Representation and analysis of video content for automatic object extraction

Galmar, Eric
Research report RR-10-231

Video objects have been shown to provide an accurate and flexible representation of video content for numerous applications such as semantic content analysis or video coding. Automated object extraction from videos remains a difficult task. The methods developed so far mostly rely on motion estimation to define the object model and adapt this models frame to frame. However there is an agreement that robustness of motion and the accuracy of the support are dependent to each other. In this thesis, we first introduce a framework for video object modeling based on a spatiotemporal representation with graphs. The model describes both the internal structure of object regions and their spatiotemporal relationships inside the shot. This approach conforms with the MPEG-7 standard, where the information is structured hierarchically in scenes, shots, objects and regions. Afterwards, we propose a 2D+T scheme for the extraction of spatiotemporal volumes. We develop a method that utilizes local and global properties of the volumes to propagate them coherently in space and time. At this point we investigate grouping of spatiotemporal regions into complex objects using motion models. To address the difficulty of building motion models, we propose a method to propagate and match moving objects to areas where motion information is less relevant. In a third step, we investigate the benefit of semantic knowledge for spatiotemporal segmentation and labeling of video shots. For this purpose we extend a knowledge-based system providing fuzzy semantic labeling of image regions to video shots. The shot is split into smaller block units and, for each block, volumes are sampled temporally into frame regions that receive semantic labels. The semantic labels are then propagated within volumes and a consistent labeling of the shot is finally obtained by joint propagation and re-estimation of the semantic labels between the temporal segments. The last part of the thesis explores the capabilities of the representation for indexing and retrieval tasks. We first consider the context of a region-based indexing framework called the Vector Space Model. We present a study of the model properties and show that the spatiotemporal representation gives more robustness to the visual signatures compared to the traditional keyframe representation. We also investigate a strategy to compare efficiently object graphs. To this aim we introduce a similarity measure between graphs that we further use to search for a given object.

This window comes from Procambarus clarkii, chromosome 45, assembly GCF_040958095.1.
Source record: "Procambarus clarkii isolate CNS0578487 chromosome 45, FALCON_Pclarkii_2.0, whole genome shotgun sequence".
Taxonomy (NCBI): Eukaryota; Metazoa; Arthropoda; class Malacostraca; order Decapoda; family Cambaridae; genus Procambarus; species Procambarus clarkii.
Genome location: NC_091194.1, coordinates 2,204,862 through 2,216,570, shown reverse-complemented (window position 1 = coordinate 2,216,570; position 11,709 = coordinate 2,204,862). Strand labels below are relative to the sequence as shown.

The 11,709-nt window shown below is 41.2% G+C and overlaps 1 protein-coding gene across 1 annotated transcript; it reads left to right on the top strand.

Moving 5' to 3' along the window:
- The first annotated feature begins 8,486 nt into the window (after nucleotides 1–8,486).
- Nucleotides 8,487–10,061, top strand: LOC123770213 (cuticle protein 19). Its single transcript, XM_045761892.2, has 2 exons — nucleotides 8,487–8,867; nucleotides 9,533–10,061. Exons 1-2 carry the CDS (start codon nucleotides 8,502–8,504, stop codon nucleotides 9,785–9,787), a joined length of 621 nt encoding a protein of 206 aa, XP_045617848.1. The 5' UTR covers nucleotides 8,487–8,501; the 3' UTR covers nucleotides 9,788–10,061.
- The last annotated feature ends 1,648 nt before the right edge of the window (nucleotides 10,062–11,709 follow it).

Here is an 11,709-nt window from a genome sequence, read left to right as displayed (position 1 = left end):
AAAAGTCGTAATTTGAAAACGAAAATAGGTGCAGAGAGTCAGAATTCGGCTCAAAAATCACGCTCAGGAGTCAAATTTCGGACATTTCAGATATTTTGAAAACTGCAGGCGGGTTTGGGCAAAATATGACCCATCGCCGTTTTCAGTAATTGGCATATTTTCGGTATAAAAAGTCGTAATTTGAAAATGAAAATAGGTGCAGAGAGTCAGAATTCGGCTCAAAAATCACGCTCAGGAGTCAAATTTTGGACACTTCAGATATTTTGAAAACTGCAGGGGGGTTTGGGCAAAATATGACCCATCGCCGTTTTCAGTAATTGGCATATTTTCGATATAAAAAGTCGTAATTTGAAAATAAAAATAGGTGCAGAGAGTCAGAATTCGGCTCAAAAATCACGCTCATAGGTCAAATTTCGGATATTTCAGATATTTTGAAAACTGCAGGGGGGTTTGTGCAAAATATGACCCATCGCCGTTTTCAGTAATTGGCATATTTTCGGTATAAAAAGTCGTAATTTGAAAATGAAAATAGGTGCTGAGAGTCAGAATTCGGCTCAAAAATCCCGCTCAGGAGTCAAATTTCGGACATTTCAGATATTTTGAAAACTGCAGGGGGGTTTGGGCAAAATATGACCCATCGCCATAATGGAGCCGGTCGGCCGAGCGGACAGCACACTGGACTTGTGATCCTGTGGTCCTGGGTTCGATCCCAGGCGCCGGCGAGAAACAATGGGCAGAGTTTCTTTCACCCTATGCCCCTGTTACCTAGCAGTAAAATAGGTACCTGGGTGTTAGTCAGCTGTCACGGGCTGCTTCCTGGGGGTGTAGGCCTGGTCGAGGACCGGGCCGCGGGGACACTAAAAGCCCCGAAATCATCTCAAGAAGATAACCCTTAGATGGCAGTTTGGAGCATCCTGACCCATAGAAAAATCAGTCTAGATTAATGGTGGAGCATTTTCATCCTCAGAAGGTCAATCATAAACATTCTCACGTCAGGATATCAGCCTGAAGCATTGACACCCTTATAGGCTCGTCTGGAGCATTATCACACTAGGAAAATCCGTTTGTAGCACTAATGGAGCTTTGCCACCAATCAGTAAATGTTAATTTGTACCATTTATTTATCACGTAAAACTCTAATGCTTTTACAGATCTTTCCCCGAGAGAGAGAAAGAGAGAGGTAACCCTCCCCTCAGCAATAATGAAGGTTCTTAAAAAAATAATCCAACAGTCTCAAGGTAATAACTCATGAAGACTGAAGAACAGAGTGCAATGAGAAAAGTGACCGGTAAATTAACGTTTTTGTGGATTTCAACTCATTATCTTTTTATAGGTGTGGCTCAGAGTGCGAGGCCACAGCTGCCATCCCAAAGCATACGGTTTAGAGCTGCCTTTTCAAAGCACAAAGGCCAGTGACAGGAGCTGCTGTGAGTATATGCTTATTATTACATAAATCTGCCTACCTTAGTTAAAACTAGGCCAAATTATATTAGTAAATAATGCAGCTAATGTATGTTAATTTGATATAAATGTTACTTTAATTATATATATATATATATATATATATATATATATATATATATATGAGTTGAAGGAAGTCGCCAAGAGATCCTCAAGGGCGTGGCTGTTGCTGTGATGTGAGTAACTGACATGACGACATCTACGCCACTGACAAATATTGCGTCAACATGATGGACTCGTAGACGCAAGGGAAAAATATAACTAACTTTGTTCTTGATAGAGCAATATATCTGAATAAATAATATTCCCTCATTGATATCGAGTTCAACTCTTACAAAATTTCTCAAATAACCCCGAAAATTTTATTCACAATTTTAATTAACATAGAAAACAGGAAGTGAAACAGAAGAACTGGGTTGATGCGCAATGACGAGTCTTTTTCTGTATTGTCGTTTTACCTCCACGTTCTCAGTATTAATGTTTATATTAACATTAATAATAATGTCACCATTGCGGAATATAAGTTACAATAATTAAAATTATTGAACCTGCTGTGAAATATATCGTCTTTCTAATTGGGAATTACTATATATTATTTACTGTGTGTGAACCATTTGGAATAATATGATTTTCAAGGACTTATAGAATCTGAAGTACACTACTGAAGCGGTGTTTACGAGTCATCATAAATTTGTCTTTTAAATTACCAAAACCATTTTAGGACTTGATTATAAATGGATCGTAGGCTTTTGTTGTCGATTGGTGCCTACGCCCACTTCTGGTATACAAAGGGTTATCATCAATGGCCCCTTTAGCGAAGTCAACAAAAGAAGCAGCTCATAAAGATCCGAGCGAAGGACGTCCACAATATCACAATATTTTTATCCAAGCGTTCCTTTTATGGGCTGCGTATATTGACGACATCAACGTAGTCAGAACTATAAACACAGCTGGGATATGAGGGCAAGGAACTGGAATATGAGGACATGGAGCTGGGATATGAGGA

Data Science
Eurecom Ref:
© EURECOM. Personal use of this material is permitted. The definitive version of this paper was published in Research report RR-10-231 and is available at :
See also: